Supported in thanksgiving, Jesus’ prayer reveals to us how to petition: before the petition is granted, Jesus adheres to the One that gives and who gives Himself in His gifts. The Giver is more precious than the gift given; He is the “treasure,” and the heart of his Son is in Him; the gift is given as an addition” (cf. Matthew 6:21 and 6:33) (n. 2604). This seems very important to me: before the gift is given, it’s necessary to adhere to the One who gives; the Giver is more precious than the gift. Hence, for us also, beyond what God gives us when we invoke Him, the greatest gift He can give us is his friendship, his presence, his love. He is the precious treasure to be requested and guarded always (Benedict XVI, General Audience of December 14, 2011). 

Finally, there are some elements that exist, in the experience of a healing retreat, which could result in hurting the person who seeks to be healed, so that it would be dangerous to attend a retreat with someone who manifests characteristics such as these: little formation and prudence, absolutisms and lack of balance, personal leaderships, exaggerated interest in gifts, attraction that is eminently geared to the emotional dimension, rupture of communion and obedience to the ecclesiastical authorities or Religious Superiors. 

Question: You are a Religious of a Congregation that has also gone through a painful wound. What reading do you make of this ministry that you carry out at present  through Restáurame and the story or your own vocation and, if it can also be said of the Congregation to which you belong?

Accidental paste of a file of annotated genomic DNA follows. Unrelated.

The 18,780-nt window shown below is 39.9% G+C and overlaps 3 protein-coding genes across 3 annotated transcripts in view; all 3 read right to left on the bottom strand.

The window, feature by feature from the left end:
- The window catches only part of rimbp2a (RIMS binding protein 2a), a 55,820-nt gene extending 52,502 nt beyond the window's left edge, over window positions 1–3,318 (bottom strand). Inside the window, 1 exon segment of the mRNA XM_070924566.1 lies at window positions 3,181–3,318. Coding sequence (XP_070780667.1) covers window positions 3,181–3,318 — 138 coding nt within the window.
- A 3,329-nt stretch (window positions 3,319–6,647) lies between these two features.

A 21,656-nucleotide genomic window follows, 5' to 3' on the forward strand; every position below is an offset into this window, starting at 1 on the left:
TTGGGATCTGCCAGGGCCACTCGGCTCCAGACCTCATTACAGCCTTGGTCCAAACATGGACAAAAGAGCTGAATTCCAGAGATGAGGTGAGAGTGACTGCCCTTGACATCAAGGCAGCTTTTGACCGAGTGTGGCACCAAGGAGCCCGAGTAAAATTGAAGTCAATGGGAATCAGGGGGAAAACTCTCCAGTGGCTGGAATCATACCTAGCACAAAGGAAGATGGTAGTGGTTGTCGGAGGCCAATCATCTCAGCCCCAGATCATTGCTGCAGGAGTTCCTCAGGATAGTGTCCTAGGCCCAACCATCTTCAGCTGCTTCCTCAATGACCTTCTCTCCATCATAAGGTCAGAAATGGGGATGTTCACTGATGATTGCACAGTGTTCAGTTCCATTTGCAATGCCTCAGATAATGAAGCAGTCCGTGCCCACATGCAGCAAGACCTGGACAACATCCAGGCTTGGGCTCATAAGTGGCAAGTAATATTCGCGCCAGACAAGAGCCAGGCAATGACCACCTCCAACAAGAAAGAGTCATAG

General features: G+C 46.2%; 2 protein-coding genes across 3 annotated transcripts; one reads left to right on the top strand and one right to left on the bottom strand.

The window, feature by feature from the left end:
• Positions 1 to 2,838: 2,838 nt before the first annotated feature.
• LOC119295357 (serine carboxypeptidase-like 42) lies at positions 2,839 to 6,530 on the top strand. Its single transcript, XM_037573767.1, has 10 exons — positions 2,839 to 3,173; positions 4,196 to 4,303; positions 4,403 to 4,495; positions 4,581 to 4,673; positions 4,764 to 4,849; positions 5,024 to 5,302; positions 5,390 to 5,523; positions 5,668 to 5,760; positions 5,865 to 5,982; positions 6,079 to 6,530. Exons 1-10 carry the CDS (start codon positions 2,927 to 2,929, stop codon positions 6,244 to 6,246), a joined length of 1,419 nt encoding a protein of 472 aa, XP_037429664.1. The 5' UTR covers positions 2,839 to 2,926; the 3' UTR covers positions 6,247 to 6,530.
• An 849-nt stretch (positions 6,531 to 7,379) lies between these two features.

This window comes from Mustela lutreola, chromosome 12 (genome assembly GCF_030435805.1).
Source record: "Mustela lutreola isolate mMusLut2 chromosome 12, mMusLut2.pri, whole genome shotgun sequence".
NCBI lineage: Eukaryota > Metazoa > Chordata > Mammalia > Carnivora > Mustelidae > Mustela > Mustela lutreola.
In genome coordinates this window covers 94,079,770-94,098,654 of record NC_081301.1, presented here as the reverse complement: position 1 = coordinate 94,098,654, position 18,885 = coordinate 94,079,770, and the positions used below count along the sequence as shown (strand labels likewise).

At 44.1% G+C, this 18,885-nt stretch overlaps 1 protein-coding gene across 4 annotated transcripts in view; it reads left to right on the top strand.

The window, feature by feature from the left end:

Answer: The history of the Legion of Christ bears the profound wound of the “Father.” In the course of these years, ”we have had to “experience the grave consequences of our Founder’s crimes and those of other Legionaries at the personal and institutional level, and also the consequences left in the lives of other people in the course of our history” [2]. To acknowledge and accept in our history the criminal behaviour of the Founder, as well as the illusion of sanctity that he was able to create in his double life, has been a great step towards the personal healing of every Legionary and of the institution as a whole. “There is no one among us who was not wounded in some way during this very traumatic period. We didn’t expect it and we certainly didn’t ask for it” [3].